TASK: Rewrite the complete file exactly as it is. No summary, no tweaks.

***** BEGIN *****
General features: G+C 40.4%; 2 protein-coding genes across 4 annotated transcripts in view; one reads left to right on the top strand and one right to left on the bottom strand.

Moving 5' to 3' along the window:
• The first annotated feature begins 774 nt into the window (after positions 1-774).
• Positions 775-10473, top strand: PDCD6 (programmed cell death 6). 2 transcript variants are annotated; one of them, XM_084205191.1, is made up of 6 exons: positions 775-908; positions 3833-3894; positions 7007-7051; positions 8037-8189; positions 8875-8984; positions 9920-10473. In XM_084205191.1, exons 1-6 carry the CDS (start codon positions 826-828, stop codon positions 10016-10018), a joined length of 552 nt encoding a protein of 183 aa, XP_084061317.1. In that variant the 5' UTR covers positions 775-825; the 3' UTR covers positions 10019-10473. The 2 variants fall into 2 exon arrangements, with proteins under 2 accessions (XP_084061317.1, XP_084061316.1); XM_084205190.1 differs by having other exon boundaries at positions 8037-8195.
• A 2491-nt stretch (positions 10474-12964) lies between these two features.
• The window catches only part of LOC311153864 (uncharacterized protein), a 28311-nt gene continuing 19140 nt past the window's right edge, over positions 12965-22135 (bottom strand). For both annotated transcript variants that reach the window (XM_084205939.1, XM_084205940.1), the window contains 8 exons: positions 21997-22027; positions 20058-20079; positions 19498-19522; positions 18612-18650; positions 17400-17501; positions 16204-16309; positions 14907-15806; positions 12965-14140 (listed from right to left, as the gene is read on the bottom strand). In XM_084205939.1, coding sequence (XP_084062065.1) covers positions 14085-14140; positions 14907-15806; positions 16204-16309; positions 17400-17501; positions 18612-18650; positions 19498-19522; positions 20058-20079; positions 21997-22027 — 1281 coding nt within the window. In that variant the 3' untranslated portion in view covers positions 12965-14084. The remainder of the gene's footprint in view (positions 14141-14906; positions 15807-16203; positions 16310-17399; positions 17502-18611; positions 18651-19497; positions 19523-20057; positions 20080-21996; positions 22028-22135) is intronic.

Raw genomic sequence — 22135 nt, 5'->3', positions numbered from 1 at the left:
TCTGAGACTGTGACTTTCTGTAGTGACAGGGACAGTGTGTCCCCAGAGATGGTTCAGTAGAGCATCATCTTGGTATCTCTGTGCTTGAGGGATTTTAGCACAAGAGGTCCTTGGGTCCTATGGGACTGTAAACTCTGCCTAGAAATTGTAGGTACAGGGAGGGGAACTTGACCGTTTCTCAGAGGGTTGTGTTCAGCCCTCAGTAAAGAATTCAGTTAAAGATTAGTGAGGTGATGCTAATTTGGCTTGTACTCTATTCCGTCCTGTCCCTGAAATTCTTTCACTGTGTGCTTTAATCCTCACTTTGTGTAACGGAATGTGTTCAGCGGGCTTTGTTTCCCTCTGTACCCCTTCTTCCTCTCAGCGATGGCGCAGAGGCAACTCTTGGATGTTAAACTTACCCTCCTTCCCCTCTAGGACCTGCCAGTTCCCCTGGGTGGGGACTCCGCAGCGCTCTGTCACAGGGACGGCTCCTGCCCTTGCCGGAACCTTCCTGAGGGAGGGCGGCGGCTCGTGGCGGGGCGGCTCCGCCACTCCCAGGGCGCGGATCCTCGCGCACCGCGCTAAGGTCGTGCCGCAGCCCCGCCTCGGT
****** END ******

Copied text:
General features: G+C 40.4%; 2 protein-coding genes across 4 annotated transcripts in view; one reads left to right on the top strand and one right to left on the bottom strand.

Moving 5' to 3' along the window:
• The first annotated feature begins 774 nt into the window (after positions 1-774).
• Positions 775-10473, top strand: PDCD6 (programmed cell death 6). 2 transcript variants are annotated; one of them, XM_084205191.1, is made up of 6 exons: positions 775-908; positions 3833-3894; positions 7007-7051; positions 8037-8189; positions 8875-8984; positions 9920-10473. In XM_084205191.1, exons 1-6 carry the CDS (start codon positions 826-828, stop codon positions 10016-10018), a joined length of 552 nt encoding a protein of 183 aa, XP_084061317.1. In that variant the 5' UTR covers positions 775-825; the 3' UTR covers positions 10019-10473. The 2 variants fall into 2 exon arrangements, with proteins under 2 accessions (XP_084061317.1, XP_084061316.1); XM_084205190.1 differs by having other exon boundaries at positions 8037-8195.
• A 2491-nt stretch (positions 10474-12964) lies between these two features.
• The window catches only part of LOC311153864 (uncharacterized protein), a 28311-nt gene continuing 19140 nt past the window's right edge, over positions 12965-22135 (bottom strand). For both annotated transcript variants that reach the window (XM_084205939.1, XM_084205940.1), the window contains 8 exons: positions 21997-22027; positions 20058-20079; positions 19498-19522; positions 18612-18650; positions 17400-17501; positions 16204-16309; positions 14907-15806; positions 12965-14140 (listed from right to left, as the gene is read on the bottom strand). In XM_084205939.1, coding sequence (XP_084062065.1) covers positions 14085-14140; positions 14907-15806; positions 16204-16309; positions 17400-17501; positions 18612-18650; positions 19498-19522; positions 20058-20079; positions 21997-22027 — 1281 coding nt within the window. In that variant the 3' untranslated portion in view covers positions 12965-14084. The remainder of the gene's footprint in view (positions 14141-14906; positions 15807-16203; positions 16310-17399; positions 17502-18611; positions 18651-19497; positions 19523-20057; positions 20080-21996; positions 22028-22135) is intronic.

Raw genomic sequence — 22135 nt, 5'->3', positions numbered from 1 at the left:
TCTGAGACTGTGACTTTCTGTAGTGACAGGGACAGTGTGTCCCCAGAGATGGTTCAGTAGAGCATCATCTTGGTATCTCTGTGCTTGAGGGATTTTAGCACAAGAGGTCCTTGGGTCCTATGGGACTGTAAACTCTGCCTAGAAATTGTAGGTACAGGGAGGGGAACTTGACCGTTTCTCAGAGGGTTGTGTTCAGCCCTCAGTAAAGAATTCAGTTAAAGATTAGTGAGGTGATGCTAATTTGGCTTGTACTCTATTCCGTCCTGTCCCTGAAATTCTTTCACTGTGTGCTTTAATCCTCACTTTGTGTAACGGAATGTGTTCAGCGGGCTTTGTTTCCCTCTGTACCCCTTCTTCCTCTCAGCGATGGCGCAGAGGCAACTCTTGGATGTTAAACTTACCCTCCTTCCCCTCTAGGACCTGCCAGTTCCCCTGGGTGGGGACTCCGCAGCGCTCTGTCACAGGGACGGCTCCTGCCCTTGCCGGAACCTTCCTGAGGGAGGGCGGCGGCTCGTGGCGGGGCGGCTCCGCCACTCCCAGGGCGCGGATCCTCGCGCACCGCGCTAAGGTCGTGCCGCAGCCCCGCCTCGGT